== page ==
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Into the Alps: The Großglockner (26 – 27 Sept 2009)

“From 768m to 2504m and back down again. Sometimes all you can do is slip into your lowest granny gear, set some Queen playing on your iPod, and grind your way to the top.”


Setting off we plan to get as close as we can to the start of the Großglockner Pass road. However we get distracted after finding a market, and then an enormous bike store, and then in Bad Reichenhall there are cakes, and internet. By the time we’re finished in Bad Reichenhall it’s after midday and the clouds have finally lifted, revealing the mountains surrounding us. Mountains! Rocky limestone alpine peaks, it feels just like home (well Canadian home). The rivers are aqua with glacier-chalk as well.


Afternoon views outside of Bad Reichenhall, all of a sudden we’re in the mountains


We’re a bit worried on reaching the end of Saalach-Stausee. The main road on to Unken and Lofer looks very bike unfriendly, but thankfully there’s a bike path to follow – we’re following Jakobsweg, and the Mozart Radweg, and a bunch of other signposted trails. After a steep gravelly start the path turns out ok, and happily keeps us away from the traffic. The day has turned out clear and sunny, and we’re cycling past rocky mountains, cliffs and rivers. We watch rock climbers and kayakers and yearn to be doing things besides cycling – but at least we get to be here cycling, rather than being stuck at work dreaming of being outside. Lofer is nice, and has a man playing a piano accordion outside a pub. It seems the quintessential Austrian Alps town.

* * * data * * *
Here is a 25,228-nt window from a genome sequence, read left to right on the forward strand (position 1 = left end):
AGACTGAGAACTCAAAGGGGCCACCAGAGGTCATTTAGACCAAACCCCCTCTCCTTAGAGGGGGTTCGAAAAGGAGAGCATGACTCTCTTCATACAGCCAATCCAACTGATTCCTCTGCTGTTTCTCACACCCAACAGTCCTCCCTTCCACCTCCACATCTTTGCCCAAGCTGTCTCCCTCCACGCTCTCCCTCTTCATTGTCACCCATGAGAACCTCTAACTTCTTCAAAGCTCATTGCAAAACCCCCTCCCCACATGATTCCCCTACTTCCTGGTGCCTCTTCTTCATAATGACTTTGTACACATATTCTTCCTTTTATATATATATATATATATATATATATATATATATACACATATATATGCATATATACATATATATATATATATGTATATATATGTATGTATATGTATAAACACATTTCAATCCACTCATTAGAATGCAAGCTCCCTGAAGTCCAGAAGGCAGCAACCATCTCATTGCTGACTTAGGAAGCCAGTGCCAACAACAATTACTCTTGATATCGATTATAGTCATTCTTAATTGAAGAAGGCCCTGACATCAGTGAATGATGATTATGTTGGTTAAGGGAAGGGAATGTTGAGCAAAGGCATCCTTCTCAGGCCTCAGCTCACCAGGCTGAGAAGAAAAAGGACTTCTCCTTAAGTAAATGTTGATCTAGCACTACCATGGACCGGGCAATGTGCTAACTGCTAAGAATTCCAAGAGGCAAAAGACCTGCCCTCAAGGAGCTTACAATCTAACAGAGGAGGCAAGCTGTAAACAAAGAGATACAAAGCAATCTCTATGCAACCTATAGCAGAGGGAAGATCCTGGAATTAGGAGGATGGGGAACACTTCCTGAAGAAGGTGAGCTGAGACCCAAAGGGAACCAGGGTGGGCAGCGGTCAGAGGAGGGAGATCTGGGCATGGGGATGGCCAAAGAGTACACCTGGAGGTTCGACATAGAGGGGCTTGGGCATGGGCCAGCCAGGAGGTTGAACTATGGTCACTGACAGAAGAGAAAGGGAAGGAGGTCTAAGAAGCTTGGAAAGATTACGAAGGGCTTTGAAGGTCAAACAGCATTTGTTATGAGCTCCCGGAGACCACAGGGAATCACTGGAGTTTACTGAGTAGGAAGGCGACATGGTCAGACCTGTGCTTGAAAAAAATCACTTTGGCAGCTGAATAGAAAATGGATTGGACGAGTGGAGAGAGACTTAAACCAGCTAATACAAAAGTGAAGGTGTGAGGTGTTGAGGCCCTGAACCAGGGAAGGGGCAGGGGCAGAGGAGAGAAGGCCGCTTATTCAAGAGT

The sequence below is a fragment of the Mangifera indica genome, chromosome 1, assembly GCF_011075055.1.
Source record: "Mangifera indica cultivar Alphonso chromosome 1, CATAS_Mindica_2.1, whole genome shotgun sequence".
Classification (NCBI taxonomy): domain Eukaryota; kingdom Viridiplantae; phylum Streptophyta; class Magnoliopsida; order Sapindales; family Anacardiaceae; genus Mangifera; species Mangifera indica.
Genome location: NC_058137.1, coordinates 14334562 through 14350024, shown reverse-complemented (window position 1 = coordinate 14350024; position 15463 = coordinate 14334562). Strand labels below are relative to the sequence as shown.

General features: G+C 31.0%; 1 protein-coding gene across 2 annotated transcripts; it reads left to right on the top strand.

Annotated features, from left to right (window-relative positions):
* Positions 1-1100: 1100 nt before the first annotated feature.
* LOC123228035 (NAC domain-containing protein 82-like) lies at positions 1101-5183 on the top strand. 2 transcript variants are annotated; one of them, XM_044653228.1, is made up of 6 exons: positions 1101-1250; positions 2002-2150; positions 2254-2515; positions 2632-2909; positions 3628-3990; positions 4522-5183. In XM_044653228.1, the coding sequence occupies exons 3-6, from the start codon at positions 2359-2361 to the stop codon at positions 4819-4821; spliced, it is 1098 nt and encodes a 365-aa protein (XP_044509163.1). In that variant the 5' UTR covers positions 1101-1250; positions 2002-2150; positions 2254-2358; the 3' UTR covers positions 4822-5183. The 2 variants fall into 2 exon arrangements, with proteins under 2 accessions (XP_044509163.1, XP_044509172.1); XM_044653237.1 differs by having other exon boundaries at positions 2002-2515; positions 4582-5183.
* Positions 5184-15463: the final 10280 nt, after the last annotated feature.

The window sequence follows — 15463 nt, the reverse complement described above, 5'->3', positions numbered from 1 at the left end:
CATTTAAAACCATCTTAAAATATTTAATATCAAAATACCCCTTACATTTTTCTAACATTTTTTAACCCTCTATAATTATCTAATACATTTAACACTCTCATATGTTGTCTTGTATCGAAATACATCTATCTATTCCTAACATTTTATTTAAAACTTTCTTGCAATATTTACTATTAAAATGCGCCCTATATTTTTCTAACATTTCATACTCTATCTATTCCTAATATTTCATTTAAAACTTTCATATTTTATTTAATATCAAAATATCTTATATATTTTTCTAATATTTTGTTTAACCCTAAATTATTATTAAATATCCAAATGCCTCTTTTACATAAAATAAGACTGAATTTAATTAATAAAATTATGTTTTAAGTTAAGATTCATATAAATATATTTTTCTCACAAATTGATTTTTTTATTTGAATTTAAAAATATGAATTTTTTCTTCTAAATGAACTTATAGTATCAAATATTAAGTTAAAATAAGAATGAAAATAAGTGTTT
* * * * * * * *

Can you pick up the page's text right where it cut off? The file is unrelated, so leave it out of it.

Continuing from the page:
Alex as we head into the Alps (note the beard getting alarmingly large)


As we get to Saalfelden, alpenglow is highlighting the mountains around us, and we arrive to set up camp in Maishofen a few minutes after sunset. Fall asleep to cow bells again.


Misty morning on the Zeller See, Austria



Riding through the foggy morning


After leaving Maishofen at 7.30am we rode into the fog south of Zeller See and saw a fogbow (like a rainbow, but with fog), and then heard a choir of children (who sounded disconcertingly like angels) singing in the church at Bruck. There wasn’t much climbing until we fit Fusch, and it was when we hit the tollgates that the ascent began in earnest (and we were quite grateful that we didn’t have to pay the outrageous amounts that cars or motorbikes were tolled).